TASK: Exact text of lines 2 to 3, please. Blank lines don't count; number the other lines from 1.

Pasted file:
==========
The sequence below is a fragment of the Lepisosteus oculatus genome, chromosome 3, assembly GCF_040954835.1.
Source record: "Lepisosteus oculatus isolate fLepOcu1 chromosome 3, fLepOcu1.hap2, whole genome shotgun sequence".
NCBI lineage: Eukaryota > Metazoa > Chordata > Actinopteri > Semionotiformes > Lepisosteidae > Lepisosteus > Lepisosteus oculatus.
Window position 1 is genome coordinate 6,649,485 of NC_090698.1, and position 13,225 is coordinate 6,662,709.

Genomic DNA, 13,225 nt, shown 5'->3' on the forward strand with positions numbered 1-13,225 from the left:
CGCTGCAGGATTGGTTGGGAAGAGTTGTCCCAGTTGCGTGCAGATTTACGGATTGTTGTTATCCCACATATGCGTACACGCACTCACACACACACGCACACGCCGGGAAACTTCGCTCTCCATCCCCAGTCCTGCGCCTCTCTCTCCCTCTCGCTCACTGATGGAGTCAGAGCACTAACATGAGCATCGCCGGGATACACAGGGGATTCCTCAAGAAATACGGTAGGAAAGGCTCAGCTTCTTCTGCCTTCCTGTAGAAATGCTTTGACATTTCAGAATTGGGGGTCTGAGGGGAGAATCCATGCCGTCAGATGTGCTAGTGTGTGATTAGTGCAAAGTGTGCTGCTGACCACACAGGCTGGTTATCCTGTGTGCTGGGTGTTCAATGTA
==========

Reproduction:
Source record: "Lepisosteus oculatus isolate fLepOcu1 chromosome 3, fLepOcu1.hap2, whole genome shotgun sequence".
NCBI lineage: Eukaryota > Metazoa > Chordata > Actinopteri > Semionotiformes > Lepisosteidae > Lepisosteus > Lepisosteus oculatus.